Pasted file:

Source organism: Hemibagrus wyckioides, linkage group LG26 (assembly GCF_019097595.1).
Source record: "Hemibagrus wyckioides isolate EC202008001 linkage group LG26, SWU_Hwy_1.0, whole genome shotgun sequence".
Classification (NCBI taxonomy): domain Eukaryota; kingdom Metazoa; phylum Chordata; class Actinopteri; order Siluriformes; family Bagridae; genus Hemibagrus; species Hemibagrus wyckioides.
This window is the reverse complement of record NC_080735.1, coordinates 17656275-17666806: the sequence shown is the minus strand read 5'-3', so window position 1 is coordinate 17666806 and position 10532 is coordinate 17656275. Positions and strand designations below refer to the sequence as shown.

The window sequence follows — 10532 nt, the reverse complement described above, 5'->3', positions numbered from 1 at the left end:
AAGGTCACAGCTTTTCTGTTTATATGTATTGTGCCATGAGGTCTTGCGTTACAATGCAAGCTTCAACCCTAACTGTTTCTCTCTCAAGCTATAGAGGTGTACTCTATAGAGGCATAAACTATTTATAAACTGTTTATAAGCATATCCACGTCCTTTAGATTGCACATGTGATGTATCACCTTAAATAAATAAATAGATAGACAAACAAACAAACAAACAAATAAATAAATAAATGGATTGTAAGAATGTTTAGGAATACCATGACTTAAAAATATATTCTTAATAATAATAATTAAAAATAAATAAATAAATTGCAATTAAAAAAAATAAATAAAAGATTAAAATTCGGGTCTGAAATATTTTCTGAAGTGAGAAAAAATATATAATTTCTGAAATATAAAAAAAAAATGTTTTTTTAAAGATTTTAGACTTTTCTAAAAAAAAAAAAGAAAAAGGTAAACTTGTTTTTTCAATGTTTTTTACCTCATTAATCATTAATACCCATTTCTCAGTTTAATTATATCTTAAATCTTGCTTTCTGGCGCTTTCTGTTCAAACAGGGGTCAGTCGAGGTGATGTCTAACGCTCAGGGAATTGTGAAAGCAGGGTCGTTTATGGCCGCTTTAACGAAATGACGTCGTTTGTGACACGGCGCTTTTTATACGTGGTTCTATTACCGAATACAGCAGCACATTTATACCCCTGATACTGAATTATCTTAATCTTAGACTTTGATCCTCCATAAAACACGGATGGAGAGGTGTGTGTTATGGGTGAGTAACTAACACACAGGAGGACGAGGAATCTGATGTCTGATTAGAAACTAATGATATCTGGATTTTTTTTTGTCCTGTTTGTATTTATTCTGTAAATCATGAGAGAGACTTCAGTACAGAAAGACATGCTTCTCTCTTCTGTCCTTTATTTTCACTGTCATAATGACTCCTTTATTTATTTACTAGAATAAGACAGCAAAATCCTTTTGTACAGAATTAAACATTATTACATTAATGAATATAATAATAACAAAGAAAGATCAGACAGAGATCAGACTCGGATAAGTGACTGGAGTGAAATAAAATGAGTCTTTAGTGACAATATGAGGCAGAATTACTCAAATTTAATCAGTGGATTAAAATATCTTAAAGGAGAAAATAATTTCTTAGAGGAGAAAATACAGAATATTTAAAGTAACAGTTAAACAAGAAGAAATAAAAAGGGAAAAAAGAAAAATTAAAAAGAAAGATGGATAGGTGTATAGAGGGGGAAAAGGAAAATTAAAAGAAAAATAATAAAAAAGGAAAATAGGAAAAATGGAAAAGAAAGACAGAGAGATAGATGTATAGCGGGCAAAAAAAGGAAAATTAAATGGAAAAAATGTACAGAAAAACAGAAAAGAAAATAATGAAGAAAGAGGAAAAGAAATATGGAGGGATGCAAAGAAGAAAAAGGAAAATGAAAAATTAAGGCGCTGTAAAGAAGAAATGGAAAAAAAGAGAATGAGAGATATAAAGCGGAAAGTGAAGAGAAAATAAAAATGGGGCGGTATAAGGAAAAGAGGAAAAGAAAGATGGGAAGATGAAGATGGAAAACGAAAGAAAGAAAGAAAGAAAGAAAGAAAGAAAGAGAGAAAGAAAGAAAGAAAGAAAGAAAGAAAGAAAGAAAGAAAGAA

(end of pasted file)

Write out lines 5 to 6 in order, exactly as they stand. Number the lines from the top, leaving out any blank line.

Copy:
The window sequence follows — 10532 nt, the reverse complement described above, 5'->3', positions numbered from 1 at the left end:
AAGGTCACAGCTTTTCTGTTTATATGTATTGTGCCATGAGGTCTTGCGTTACAATGCAAGCTTCAACCCTAACTGTTTCTCTCTCAAGCTATAGAGGTGTACTCTATAGAGGCATAAACTATTTATAAACTGTTTATAAGCATATCCACGTCCTTTAGATTGCACATGTGATGTATCACCTTAAATAAATAAATAGATAGACAAACAAACAAACAAACAAATAAATAAATAAATGGATTGTAAGAATGTTTAGGAATACCATGACTTAAAAATATATTCTTAATAATAATAATTAAAAATAAATAAATAAATTGCAATTAAAAAAAATAAATAAAAGATTAAAATTCGGGTCTGAAATATTTTCTGAAGTGAGAAAAAATATATAATTTCTGAAATATAAAAAAAAAATGTTTTTTTAAAGATTTTAGACTTTTCTAAAAAAAAAAAAGAAAAAGGTAAACTTGTTTTTTCAATGTTTTTTACCTCATTAATCATTAATACCCATTTCTCAGTTTAATTATATCTTAAATCTTGCTTTCTGGCGCTTTCTGTTCAAACAGGGGTCAGTCGAGGTGATGTCTAACGCTCAGGGAATTGTGAAAGCAGGGTCGTTTATGGCCGCTTTAACGAAATGACGTCGTTTGTGACACGGCGCTTTTTATACGTGGTTCTATTACCGAATACAGCAGCACATTTATACCCCTGATACTGAATTATCTTAATCTTAGACTTTGATCCTCCATAAAACACGGATGGAGAGGTGTGTGTTATGGGTGAGTAACTAACACACAGGAGGACGAGGAATCTGATGTCTGATTAGAAACTAATGATATCTGGATTTTTTTTTGTCCTGTTTGTATTTATTCTGTAAATCATGAGAGAGACTTCAGTACAGAAAGACATGCTTCTCTCTTCTGTCCTTTATTTTCACTGTCATAATGACTCCTTTATTTATTTACTAGAATAAGACAGCAAAATCCTTTTGTACAGAATTAAACATTATTACATTAATGAATATAATAATAACAAAGAAAGATCAGACAGAGATCAGACTCGGATAAGTGACTGGAGTGAAATAAAATGAGTCTTTAGTGACAATATGAGGCAGAATTACTCAAATTTAATCAGTGGATTAAAATATCTTAAAGGAGAAAATAATTTCTTAGAGGAGAAAATACAGAATATTTAAAGTAACAGTTAAACAAGAAGAAATAAAAAGGGAAAAAAGAAAAATTAAAAAGAAAGATGGATAGGTGTATAGAGGGGGAAAAGGAAAATTAAAAGAAAAATAATAAAAAAGGAAAATAGGAAAAATGGAAAAGAAAGACAGAGAGATAGATGTATAGCGGGCAAAAAAAGGAAAATTAAATGGAAAAAATGTACAGAAAAACAGAAAAGAAAATAATGAAGAAAGAGGAAAAGAAATATGGAGGGATGCAAAGAAGAAAAAGGAAAATGAAAAATTAAGGCGCTGTAAAGAAGAAATGGAAAAAAAGAGAATGAGAGATATAAAGCGGAAAGTGAAGAGAAAATAAAAATGGGGCGGTATAAGGAAAAGAGGAAAAGAAAGATGGGAAGATGAAGATGGAAAACGAAAGAAAGAAAGAAAGAAAGAAAGAAAGAAAGAGAGAAAGAAAGAAAGAAAGAAAGAAAGAAAGAAAGAAAGAAAGAA